nicate with each other in a coordinated
effort. In some jurisdictions, police and
mental health authorities work closely
together to respond quickly and skillfully
to crises. We also need better psycho-educational programming in schools,
better coping assistance programs in the
workplace and better community services
to help individuals, couples and families
in distress as early as possible.
This takes all of us; an electorate that
is willing to invest in public mental
health and public safety.
Although the economy remains weak, its
recovery continues to inch closer. The
latest signal: CEOs are feeling more optimistic.
According to The Conference Board,
CEO confidence declined in the third
quarter of 2010, but bounced back in the
fourth quarter, indicating a strong start
for 2011. Specifically, The Conference
Board Measure of CEO Confidence read
62 at the end of last year, up from 50 in
the previous quarter (a reading of more
than 50 points reflects more positive than
negative responses, according to The
Associations: ‘Mobile Matters’
In 2010, the Oxford English Dictionary added 200 new words and phrases to its official lexicon, including entries such as chillax,
turducken, staycation, buzzkill and frenemy. In 2011, however, there’s only word that matters to associations, suggests digital con-sultancy Fusion Productions: mobile.
Spelled with a lowercase “m,” mobile means smartphones, iPads and GPS, according to Fusion. Spelled with a capital “M,”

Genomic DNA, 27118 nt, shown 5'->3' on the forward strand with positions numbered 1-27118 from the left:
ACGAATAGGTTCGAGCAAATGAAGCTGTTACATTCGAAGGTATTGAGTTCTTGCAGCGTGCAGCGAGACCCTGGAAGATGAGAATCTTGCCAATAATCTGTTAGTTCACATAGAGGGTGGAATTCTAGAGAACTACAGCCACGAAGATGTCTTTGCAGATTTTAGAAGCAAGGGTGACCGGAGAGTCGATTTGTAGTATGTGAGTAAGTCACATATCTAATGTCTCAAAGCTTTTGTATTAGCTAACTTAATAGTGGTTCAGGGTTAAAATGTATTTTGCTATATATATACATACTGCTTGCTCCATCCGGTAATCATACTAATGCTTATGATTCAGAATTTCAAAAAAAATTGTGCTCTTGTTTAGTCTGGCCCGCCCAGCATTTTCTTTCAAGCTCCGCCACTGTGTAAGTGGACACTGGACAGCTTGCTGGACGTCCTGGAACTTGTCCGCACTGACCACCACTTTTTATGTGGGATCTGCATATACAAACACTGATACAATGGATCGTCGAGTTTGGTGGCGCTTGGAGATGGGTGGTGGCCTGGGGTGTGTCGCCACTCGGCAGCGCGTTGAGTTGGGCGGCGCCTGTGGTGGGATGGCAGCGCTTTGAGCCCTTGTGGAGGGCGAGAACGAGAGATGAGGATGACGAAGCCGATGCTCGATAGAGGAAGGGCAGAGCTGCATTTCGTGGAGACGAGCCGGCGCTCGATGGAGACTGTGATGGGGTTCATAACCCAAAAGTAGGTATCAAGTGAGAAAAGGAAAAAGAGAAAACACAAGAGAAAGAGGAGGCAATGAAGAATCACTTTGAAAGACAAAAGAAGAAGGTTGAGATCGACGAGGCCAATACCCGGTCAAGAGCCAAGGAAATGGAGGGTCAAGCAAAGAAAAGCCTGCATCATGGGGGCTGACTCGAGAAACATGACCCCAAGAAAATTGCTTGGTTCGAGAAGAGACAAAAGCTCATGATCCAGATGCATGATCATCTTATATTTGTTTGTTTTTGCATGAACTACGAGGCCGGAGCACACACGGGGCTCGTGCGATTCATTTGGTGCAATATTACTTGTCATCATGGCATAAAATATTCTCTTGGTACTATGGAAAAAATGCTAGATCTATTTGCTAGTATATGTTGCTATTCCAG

however, it serves as a “comprehensive label for the unique qualities of the world in which we live,” which is fast, personal
and always on — “‘round the clock and around the globe.”
It’s Mobile — with a capital “M” — that matters most to associations, Fusion found in a recent survey of association lead-
ers, 68 percent of which said it’s “extremely important” to discover new ways to add value in an age of 24/7 mobile access and
expectations. Among those same leaders, 83 percent said it’s either “extremely” or “very” important to understand how to cre-
ate innovation in products or services, given that obsolescence is now measured in months rather than years.
Other key findings, according to Fusion:
• Seventy-six percent of association leaders said it’s “extremely” important to learn how to engage members emotionally and
create a sense of belonging.
• Ninety-four percent of association leaders said it’s either “extremely” or “very” important to assess how to evolve new business models, not just those based on dues/non-dues revenue.
• Sixty-five percent of association leaders said it’s “extremely” important to create, develop and sustain relevant, trusted content in a 24/7 world.
• Sixty-eight percent of association leaders said it’s “extremely” important to communicate effectively with the next generation of members, stakeholders and employees.